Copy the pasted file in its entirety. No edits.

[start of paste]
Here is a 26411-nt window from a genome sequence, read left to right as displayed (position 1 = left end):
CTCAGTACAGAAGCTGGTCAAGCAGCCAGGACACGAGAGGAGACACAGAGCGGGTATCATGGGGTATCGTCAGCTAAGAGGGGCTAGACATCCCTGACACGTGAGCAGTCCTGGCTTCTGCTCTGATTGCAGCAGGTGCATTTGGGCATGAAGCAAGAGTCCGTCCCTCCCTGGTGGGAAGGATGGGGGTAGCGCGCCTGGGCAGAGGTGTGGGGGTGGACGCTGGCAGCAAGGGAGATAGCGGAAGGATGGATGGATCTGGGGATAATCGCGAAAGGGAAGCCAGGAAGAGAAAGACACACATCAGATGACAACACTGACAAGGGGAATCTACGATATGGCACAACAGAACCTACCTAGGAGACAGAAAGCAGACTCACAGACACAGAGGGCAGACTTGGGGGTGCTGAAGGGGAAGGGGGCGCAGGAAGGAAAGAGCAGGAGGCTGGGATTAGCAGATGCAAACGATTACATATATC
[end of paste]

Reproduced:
Here is a 26411-nt window from a genome sequence, read left to right as displayed (position 1 = left end):
CTCAGTACAGAAGCTGGTCAAGCAGCCAGGACACGAGAGGAGACACAGAGCGGGTATCATGGGGTATCGTCAGCTAAGAGGGGCTAGACATCCCTGACACGTGAGCAGTCCTGGCTTCTGCTCTGATTGCAGCAGGTGCATTTGGGCATGAAGCAAGAGTCCGTCCCTCCCTGGTGGGAAGGATGGGGGTAGCGCGCCTGGGCAGAGGTGTGGGGGTGGACGCTGGCAGCAAGGGAGATAGCGGAAGGATGGATGGATCTGGGGATAATCGCGAAAGGGAAGCCAGGAAGAGAAAGACACACATCAGATGACAACACTGACAAGGGGAATCTACGATATGGCACAACAGAACCTACCTAGGAGACAGAAAGCAGACTCACAGACACAGAGGGCAGACTTGGGGGTGCTGAAGGGGAAGGGGGCGCAGGAAGGAAAGAGCAGGAGGCTGGGATTAGCAGATGCAAACGATTACATATATC